There are few trades more widely practiced than those involved with clothing. Every garment is hand-spun, hand-woven, and hand-stitched, so the vast majority tend to only have a few articles of clothing. Clothing is nearly as costly as weapons – only the prices of metals keep it high, and used weapons are rarely cheaper than a single garment. By the time a person puts on even a simple apron a dozen people have been involved in making it, from collecting the fiber to spinning it out, dyeing it, Weaving it, turning the cloth into a garment, embellishing the garment, and selling the garment.

As a direct result of the cost and involvement, clothing is considered a major part of a person’s wealth, and the sale and trade of used clothing that is in good condition is common enough and broad enough that some will sell the shirt off their backs for a bit a coin for food, or the boots on their feet for a place to sleep – and get a decent amount for such.

Although style and fashion vary from Realm to Realm, as a whole, the Empire tends toward a bit of commonality under which a strong sense of the need for durability remains, on top of which has been layered the desire for decoration and embellishment. Embroidery is a dedicated guild, as is spinning, weaving, tailoring, and other related tasks. Most clothing is generalized, then when and if it can be afforded it is fit and trimmed out, and the Lace makers are always busy as the ribbon makers, especially in Aztlan, where they are quite loved.

Clothing is slow to make, but many will fashion simple pieces that are suitable within a range of kinds of clothing, according to the style and fashion of the time and place. These pieces can then be altered or fit, but clothing takes a week at minimum to fashion, and usually can be a few weeks as people often have more than one task at hand.

Clothing can be broken down into a few general categories, within which there are certain common pieces, the particular cut of which will vary from place to place.


Chemise: a lightweight, thigh length garment worn beneath the clothing.

Camisole: a lightweight garment of waist or hip length, worn beneath outwear.

Bloomers, a waist to mid-thigh length, lightweight garment worn beneath clothing. It is, essentially, underwear. While it is generally loose fitting in the south, bloomers are tightfitting in the north.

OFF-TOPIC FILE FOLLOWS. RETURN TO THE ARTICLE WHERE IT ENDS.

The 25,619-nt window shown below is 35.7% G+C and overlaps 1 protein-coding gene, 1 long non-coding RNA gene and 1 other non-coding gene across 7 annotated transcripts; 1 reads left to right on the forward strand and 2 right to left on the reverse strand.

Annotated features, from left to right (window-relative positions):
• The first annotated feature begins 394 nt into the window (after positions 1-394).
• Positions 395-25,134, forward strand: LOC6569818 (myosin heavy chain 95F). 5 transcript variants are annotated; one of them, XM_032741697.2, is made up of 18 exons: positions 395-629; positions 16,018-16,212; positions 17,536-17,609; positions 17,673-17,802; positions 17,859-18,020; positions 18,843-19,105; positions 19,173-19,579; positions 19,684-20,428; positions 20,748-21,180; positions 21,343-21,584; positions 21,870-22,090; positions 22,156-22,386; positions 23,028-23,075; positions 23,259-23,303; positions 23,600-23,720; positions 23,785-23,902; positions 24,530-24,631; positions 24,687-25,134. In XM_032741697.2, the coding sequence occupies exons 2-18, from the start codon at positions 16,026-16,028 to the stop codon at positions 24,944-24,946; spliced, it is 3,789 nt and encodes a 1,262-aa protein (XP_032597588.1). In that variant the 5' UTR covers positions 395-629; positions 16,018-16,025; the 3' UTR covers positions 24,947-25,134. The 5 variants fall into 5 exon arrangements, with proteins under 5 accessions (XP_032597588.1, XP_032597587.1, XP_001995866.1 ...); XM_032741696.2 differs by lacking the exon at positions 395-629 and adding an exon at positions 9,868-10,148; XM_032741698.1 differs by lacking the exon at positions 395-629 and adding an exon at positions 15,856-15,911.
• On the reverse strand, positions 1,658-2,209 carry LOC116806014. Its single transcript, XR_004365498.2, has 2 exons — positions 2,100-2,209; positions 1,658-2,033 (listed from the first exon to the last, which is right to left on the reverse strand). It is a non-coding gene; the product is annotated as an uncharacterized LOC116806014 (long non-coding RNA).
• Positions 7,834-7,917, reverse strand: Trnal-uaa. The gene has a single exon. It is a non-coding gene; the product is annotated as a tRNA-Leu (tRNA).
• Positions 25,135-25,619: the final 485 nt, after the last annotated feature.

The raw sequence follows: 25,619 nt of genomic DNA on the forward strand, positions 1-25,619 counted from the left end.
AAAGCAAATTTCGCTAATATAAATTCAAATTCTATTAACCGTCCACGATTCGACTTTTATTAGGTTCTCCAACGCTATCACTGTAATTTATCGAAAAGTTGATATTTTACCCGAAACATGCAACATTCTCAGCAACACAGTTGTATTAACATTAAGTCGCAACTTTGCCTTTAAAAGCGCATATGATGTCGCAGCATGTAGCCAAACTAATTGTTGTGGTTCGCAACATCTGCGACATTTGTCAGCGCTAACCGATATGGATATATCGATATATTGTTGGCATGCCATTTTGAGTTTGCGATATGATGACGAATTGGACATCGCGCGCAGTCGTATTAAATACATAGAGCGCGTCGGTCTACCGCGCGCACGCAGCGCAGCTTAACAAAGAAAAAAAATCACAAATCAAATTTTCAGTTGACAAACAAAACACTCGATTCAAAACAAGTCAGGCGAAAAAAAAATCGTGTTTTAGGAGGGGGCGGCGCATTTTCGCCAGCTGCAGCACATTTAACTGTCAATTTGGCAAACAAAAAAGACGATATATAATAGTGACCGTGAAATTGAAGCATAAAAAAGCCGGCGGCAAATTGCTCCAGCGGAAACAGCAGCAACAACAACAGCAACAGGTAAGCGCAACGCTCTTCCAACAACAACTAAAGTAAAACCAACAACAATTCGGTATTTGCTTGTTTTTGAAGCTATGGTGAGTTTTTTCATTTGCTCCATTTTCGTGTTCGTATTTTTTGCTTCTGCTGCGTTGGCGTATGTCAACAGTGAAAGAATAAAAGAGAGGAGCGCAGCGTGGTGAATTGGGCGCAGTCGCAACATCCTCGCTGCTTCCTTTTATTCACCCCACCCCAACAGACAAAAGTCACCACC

Petticoats, layered underskirts that rest on the hips.

Corsets, a midline support garment, often meant to shape and support, but also often worn outside garments if armored. A Corset and Stays is a combination garment meant to provide support.

Stays, a group of garments that often include a wire, meant to provide support. The Exilian call them “brahz”.

Binder, a long piece of fabric wrapped around the chest for support.

Girdles, a wide belt worn around the waist, beneath outer clothing. Girdles are generally shaped and tied for men, while Corsets are generally tied and shaped for women, but only in Sibola and Aztlan are any form of sumptuary laws around them enforced.


Bootlets, a boot that rises to just above the ankle, or mid shin, and is pulled over the foot, not laced. They may have a heel, or may not, and that heel can be as high as four inches. Some will have a platform to the sole, while others will be more wedge shaped.

Boots, A knee high boot that is pulled over the foot, not laced, and has a heel, typically about an inch or two.

Leggers, a laced boot, mid-calf to knee in height, with or without heel, but always having a thick sole. They are considered working shoes and avoided by the wealthy.

Slippers, a light soled shoe that covers the foot, perhaps the ankle. They do not lace, only slip on.

Sandals, thick soled, open shoes that strap around the foot and are the primary footwear. Some will protect toes, most will not. They must be strapped and buckled or laced and tied.

Clogs, solid, basic shoes that come up to an ankle. Some will be made from strips of shaped wood bound by leather; others will be woven. Clogs are the most common kind of shoe, and in very wet areas, they will have a set of risers beneath them, usually to stay out of mud or puddles.

Shoes, up to the ankle, solid sided and often fashioned from layered fabric, then laced and buckled around the foot. They often have a thick, padded sole.


Beret, any of several slightly different hats that rest on the top of the head and mostly appear to fit in so that folks have a head covering. In some places, this is the most common kind of headgear, and almost required (Lyonese).

Range Hat, a very special kind of hat that Tinghabel calls a “cowboy hat” that is worn most often in Dorado. It has a wide brin, a doubled crown, and is useful for keeping both sun and rain out of the eyes and off the face.

Cap, a tight-fitting hat that has a single broad rim in the front to keep sun and rain out of the face.

Dress Hat, usually pinned to an updo, is meant to be worn with a fancy dress, such as a gown. They can be quite dramatic and startling, and if you ask me are a waste of money, though Tinghabel loves them. I am pretty certain it is because she sits in them while spying.